By Manfred Grautoff
Colombia’s longstanding guerrilla group the Revolutionary Armed Forces of Colombia (FARC) participated in a symbolic disarmament in the Mesetas region of the country’s Meta department, southeast of Bogota. This region is one of the epicenters of the group’s criminal activity, where ferocious armed attacks have been carried out against local residents and military and police forces.
A disarmament is, by definition, beneficial for a country that has already endured decades of political violence, instability, and drug trafficking. Nevertheless, there are at least three reasons why such an anticipated moment — one that will see an armed group that has been active in Colombia for over 50 years finally laying down its arms — is producing a laconic reaction in the population.
First of all, Colombia has had at least 10 previous peace processes, all of which have only resulted in the perpetuation of increasingly efficient and powerful criminal groups. Because the public is aware of this, they’re currently unwilling to trust an armed organization that has already deceived the nation on past occasions, including during negotiations that took place during ex-president Andrés Pastrana’s administration.
Secondly, officials are not allowing the public access to the FARC’s disarmament process. Additionally, the disarmament isn’t using serial numbers or accounting for ammunition, making verification a difficult process.
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Because of this, the founder of El Malpensante magazine has gone on an angry tirade, claiming that erasing all traces of identifying information seems more like the behavior of a criminal organization than of a government.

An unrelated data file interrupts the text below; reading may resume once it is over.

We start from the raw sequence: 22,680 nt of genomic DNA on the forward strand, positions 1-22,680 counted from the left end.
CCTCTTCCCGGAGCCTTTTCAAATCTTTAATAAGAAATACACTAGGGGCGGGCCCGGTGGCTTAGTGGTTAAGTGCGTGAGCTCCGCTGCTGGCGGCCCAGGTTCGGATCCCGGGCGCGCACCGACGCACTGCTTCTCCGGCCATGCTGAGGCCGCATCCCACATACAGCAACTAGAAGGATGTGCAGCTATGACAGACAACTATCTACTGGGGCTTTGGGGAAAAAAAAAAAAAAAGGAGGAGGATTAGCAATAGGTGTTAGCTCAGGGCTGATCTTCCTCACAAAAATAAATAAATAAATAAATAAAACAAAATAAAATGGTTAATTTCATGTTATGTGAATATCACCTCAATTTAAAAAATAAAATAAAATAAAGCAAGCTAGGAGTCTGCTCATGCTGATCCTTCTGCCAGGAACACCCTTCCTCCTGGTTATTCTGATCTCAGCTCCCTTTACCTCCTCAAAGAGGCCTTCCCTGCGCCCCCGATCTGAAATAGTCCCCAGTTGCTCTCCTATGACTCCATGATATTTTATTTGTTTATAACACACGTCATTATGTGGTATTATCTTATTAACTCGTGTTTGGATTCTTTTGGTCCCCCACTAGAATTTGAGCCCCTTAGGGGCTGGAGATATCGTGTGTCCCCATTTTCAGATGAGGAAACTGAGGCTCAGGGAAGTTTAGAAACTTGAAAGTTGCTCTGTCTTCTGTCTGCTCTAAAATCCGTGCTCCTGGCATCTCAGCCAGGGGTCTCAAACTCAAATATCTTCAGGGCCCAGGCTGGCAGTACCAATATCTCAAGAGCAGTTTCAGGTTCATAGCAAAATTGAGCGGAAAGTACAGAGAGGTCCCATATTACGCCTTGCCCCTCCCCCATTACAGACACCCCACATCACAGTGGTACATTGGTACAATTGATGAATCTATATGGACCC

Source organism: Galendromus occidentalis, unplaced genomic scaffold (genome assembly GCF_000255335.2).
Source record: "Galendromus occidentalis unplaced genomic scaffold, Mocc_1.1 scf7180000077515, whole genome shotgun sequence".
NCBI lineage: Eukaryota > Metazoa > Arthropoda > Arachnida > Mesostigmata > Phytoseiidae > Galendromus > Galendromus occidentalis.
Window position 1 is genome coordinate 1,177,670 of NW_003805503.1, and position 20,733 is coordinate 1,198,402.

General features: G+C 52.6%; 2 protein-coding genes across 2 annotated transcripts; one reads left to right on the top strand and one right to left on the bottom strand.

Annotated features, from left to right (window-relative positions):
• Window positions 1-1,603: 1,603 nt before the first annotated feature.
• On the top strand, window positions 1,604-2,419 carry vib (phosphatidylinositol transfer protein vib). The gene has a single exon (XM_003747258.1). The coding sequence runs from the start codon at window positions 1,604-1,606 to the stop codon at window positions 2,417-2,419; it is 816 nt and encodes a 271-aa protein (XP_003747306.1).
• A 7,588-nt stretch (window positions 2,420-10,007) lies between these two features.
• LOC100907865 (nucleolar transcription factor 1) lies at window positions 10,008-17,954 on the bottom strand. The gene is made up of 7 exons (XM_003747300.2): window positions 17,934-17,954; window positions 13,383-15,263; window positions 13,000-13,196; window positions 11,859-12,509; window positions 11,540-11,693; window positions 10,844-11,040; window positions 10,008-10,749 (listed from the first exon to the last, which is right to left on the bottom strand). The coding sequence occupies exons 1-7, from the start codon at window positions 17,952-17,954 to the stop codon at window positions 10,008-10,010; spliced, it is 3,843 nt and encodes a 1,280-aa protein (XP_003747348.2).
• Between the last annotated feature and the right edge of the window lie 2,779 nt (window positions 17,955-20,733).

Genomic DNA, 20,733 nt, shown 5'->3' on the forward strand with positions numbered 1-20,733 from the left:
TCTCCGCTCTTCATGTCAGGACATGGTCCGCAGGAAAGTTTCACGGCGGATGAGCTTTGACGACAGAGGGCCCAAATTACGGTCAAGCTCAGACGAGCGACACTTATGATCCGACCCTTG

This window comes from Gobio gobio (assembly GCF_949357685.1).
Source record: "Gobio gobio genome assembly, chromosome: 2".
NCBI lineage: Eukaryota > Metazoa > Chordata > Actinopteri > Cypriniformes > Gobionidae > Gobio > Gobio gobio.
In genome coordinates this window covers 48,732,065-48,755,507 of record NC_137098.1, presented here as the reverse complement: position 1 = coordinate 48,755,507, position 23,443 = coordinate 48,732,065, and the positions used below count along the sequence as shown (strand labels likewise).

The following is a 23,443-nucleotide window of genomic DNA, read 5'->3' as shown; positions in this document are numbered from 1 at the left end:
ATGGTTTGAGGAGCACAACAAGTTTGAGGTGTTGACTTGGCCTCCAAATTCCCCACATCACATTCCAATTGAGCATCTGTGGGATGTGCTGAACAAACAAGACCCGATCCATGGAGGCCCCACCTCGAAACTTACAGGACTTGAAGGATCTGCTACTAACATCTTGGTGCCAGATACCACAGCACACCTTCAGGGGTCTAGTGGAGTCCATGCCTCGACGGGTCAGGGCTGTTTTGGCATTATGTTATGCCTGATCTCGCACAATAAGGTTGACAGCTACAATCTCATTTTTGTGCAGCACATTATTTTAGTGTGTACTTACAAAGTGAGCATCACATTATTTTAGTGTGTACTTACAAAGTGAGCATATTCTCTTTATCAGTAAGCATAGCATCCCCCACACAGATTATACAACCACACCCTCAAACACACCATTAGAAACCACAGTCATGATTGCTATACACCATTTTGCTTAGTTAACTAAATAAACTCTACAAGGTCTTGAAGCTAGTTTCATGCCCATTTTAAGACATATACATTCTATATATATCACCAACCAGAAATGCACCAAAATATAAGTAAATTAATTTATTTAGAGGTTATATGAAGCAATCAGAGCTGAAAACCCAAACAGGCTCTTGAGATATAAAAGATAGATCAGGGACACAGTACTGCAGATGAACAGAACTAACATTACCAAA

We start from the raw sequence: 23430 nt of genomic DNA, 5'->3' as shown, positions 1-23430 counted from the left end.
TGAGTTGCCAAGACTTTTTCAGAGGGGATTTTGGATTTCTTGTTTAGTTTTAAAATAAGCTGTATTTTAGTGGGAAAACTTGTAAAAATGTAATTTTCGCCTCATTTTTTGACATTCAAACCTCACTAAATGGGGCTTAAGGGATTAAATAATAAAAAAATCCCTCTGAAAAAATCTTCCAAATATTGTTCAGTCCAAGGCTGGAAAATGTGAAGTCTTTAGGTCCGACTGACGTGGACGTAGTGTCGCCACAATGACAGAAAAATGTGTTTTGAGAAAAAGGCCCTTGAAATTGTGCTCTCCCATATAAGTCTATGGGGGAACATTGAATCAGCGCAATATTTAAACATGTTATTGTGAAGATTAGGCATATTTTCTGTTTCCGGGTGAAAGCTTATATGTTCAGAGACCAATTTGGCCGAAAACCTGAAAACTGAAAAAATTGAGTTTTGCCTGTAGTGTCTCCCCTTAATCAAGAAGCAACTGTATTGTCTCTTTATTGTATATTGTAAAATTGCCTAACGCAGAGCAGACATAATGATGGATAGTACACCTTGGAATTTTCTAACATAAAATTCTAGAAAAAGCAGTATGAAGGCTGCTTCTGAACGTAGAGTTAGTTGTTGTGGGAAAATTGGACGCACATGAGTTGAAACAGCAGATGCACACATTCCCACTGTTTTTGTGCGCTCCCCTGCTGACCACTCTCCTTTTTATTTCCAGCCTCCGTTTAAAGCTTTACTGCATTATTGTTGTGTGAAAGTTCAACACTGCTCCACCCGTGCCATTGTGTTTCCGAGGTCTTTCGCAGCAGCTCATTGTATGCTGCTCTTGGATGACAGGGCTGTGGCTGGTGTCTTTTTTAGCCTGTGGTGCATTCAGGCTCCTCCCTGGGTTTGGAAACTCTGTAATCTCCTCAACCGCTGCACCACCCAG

According to ballistic studies, there are five methods for recovering the serial numbers of weapons. Obviously, it would be very costly to apply these methods to every weapon received, but the problem could be addressed statistically. Ten percent of the arms surrendered could have been selected at random, and sent to different international forensic laboratories.
This would have lent transparency to the process, something that clearly would not be acceptable to the FARC, because it requires tracing where the guns are coming from, how they were paid for and what crimes were committed with them.
Thirdly, Colombians must address the issue of who is to receive the weapons: United Nations officials will be taking charge of them, and little is known about what they plan to do with them. In the few pictures taken by FARC members themselves, workers wearing UN jackets can be seen handling M4 and AR-15 assault rifles, which are not commonly used by the FARC.
The UN Security Council has a long history of botched operations. Just look at the civil war in Syria, the disasters in Darfur as well as Venezuela, an autocratic country that has rapidly turned into a dictatorship. The UN wanted to sanction Israel in December of 2016, despite it being the only stable democracy in the Middle East. This is the organization that the Colombian people are being asked to trust with disarming the most dangerous criminal organization in the country’s history.